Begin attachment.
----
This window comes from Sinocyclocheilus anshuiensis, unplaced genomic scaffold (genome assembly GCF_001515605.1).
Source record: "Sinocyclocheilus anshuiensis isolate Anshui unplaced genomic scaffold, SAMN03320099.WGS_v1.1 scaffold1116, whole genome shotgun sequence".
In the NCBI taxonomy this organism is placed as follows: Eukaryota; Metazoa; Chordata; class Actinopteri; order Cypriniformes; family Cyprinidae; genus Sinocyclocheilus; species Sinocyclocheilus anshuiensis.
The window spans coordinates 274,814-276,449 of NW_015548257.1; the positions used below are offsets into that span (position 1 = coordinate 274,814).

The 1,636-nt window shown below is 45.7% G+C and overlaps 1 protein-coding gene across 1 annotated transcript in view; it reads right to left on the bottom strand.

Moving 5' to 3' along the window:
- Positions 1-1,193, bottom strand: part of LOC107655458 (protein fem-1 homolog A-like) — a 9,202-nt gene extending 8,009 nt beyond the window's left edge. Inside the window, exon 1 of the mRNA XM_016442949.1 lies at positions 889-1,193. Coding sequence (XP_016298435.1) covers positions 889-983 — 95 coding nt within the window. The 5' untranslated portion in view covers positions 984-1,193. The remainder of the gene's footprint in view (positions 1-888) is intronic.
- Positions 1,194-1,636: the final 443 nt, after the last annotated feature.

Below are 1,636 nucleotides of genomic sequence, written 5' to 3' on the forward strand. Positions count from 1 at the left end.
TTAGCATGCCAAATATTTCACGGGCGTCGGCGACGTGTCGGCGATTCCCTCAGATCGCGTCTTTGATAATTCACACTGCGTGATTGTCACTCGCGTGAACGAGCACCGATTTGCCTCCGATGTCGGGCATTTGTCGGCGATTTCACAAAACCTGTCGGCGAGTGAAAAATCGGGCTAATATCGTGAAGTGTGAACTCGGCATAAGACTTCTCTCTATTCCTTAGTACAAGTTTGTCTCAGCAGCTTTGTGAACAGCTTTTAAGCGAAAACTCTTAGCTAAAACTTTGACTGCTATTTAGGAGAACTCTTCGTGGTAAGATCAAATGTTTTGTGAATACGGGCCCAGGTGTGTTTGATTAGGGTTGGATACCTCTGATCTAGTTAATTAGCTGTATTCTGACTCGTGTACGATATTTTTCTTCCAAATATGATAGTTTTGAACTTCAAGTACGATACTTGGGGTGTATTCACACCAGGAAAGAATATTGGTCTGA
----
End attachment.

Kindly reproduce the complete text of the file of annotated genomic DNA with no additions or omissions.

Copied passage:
This window comes from Sinocyclocheilus anshuiensis, unplaced genomic scaffold (genome assembly GCF_001515605.1).
Source record: "Sinocyclocheilus anshuiensis isolate Anshui unplaced genomic scaffold, SAMN03320099.WGS_v1.1 scaffold1116, whole genome shotgun sequence".
In the NCBI taxonomy this organism is placed as follows: Eukaryota; Metazoa; Chordata; class Actinopteri; order Cypriniformes; family Cyprinidae; genus Sinocyclocheilus; species Sinocyclocheilus anshuiensis.
The window spans coordinates 274,814-276,449 of NW_015548257.1; the positions used below are offsets into that span (position 1 = coordinate 274,814).

The 1,636-nt window shown below is 45.7% G+C and overlaps 1 protein-coding gene across 1 annotated transcript in view; it reads right to left on the bottom strand.

Moving 5' to 3' along the window:
- Positions 1-1,193, bottom strand: part of LOC107655458 (protein fem-1 homolog A-like) — a 9,202-nt gene extending 8,009 nt beyond the window's left edge. Inside the window, exon 1 of the mRNA XM_016442949.1 lies at positions 889-1,193. Coding sequence (XP_016298435.1) covers positions 889-983 — 95 coding nt within the window. The 5' untranslated portion in view covers positions 984-1,193. The remainder of the gene's footprint in view (positions 1-888) is intronic.
- Positions 1,194-1,636: the final 443 nt, after the last annotated feature.

Below are 1,636 nucleotides of genomic sequence, written 5' to 3' on the forward strand. Positions count from 1 at the left end.
TTAGCATGCCAAATATTTCACGGGCGTCGGCGACGTGTCGGCGATTCCCTCAGATCGCGTCTTTGATAATTCACACTGCGTGATTGTCACTCGCGTGAACGAGCACCGATTTGCCTCCGATGTCGGGCATTTGTCGGCGATTTCACAAAACCTGTCGGCGAGTGAAAAATCGGGCTAATATCGTGAAGTGTGAACTCGGCATAAGACTTCTCTCTATTCCTTAGTACAAGTTTGTCTCAGCAGCTTTGTGAACAGCTTTTAAGCGAAAACTCTTAGCTAAAACTTTGACTGCTATTTAGGAGAACTCTTCGTGGTAAGATCAAATGTTTTGTGAATACGGGCCCAGGTGTGTTTGATTAGGGTTGGATACCTCTGATCTAGTTAATTAGCTGTATTCTGACTCGTGTACGATATTTTTCTTCCAAATATGATAGTTTTGAACTTCAAGTACGATACTTGGGGTGTATTCACACCAGGAAAGAATATTGGTCTGA